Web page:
longer to identi!y pleasant words &such as peace and paradise ' as @goodA when associated with /lac0 rather than ;hite !aces. %he participants consciously e5pressed little or no prejudiceG their

    bias was unconscious and unintended. Moreover" report Kurt (ugenberg and alen /odenhausen &EFF'" the ore strongly people e5hibit such iplicit prejudice" the readier they are to perceive

    anger in /lac0 !aces.

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    )utoatic prejudice. ;hen =oshua Correll and his colleagues invited people to react 6uic0ly to people holding either a gun or a harless object" race inJuenced perceptions and reactions

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    /EN!ER PREJ!"#E

    (ere we consider gender stereotypes Bpeople4s belie!s about how woen and en do

    behave

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    /EN!ER TERE(TYPE

    #ro research on stereotypes" twoconclusions are indisputable Strong gender stereotypes e5ist" and" as o!ten happen" ebers o! the stereotyped

    group accept the stereotypes. Men and woen agree that you can judge the boo0 by its se5ual cover.

    Reeber that stereotypes are generalizations about a group o! people and ay be true" !alse" or

    overgeneralized !ro a 0ernel o! truth.

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    Stereotypes &belie!s' are not prejudices &attitudes'.

    Stereotypes ay support prejudice. et one ight believe" without prejudice" that en and woen are @di1erent yet e6ual.A Let us there!ore see how researchers probe !or gender re udice.

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    E*")  

    Stereotypes about en also coe in contrasting pairs. lic0 and his colleagues &lic0  others" EFF' report abivalent se5is toward enBwith benevolent

    attitudes o! en as power!ul and hostile attitudes that characterized en as ioral. 7eople who endorse benevolent se5is toward woen also tend to endorse benevolent

    se5is toward en. %hese copleentary abivalent se5ist views o! en and woen ay serve to justi!y the status 6uo in gender relations.

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    /EN!ER !"#R")"N$T"(N

     Is gender bias !ast becoing e5tinctin ;estern countries: (as the woen4s oveent nearly copleted its wor0: )s with racial prejudice"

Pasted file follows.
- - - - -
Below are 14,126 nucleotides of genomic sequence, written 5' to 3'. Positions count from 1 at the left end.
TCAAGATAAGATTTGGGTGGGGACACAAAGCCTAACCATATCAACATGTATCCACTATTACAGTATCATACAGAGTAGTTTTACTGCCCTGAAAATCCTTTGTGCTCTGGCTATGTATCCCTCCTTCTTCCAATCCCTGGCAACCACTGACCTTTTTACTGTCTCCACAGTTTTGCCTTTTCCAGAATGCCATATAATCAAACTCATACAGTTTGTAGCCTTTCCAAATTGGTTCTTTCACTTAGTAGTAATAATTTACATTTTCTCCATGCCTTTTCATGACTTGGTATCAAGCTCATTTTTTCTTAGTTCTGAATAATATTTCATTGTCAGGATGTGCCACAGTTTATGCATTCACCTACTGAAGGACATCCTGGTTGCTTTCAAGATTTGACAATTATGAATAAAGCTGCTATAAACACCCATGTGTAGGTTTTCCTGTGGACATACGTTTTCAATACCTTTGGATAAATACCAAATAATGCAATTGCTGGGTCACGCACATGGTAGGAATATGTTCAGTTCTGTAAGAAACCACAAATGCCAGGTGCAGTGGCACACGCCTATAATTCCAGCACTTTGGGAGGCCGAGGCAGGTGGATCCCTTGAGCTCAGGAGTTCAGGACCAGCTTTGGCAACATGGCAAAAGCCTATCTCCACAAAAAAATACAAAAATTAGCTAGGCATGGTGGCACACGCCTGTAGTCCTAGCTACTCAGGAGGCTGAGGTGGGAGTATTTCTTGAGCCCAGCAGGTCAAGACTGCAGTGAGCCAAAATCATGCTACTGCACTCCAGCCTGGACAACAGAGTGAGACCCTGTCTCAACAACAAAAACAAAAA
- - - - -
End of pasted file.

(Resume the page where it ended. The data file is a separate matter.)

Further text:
blatant gender prejudice is dying" but subtle bias lives. +ne such bias can be seen in analysis o! birth

    announceents &onzalez  Koestner" EFF>'. 7arents announce the birth o! their baby boys with ore pride than

    the birth o! their baby girls.

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    In contrast" they announce the birth o! their baby girls with ore happiness than the birth o! their baby boys. It sees that even at birth"

    parents are already describing their boys in ters o! status and their girls in ters o! relationships. In the world beyond deocratic ;estern countries" gender discriination loos even larger. %wo-thirds o! the world4s 2, - schooled children is girls &2nited ,ations" 8998'. In soe countries" discriination

    e5tends to violence" even to being prosecuted !or adultery a!ter being raped or to being doused with 0erosene and set ablaze by dissatis3ed husbands &2," EFFN'.

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    /ut the biggest violence against woen

    ay occur prenatally. )round the world" people tend to pre!er having baby boys. In the 2nited States in 898" H percent

    o! e5pectant parents said they pre!erreda boy i! they could have only one childG

    E percent pre!erred a girlG and E percent said they had no pre!erence. In EFF the answers were virtually unchanged with H percent still pre!erring a boy &Lyons" EFFG Sions"

    EFFF'.

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     %o conclude" overt prejudice against

    people o! color and against woen is !ar less coon today than it was in the id-twentieth century. ,evertheless"

    techni6ues that are sensitive to subtleprejudice still detect widespread bias. )nd in parts o! the world" gender prejudice a0es !or isery. %here!ore" we need to loo0 care!ully and closely at the s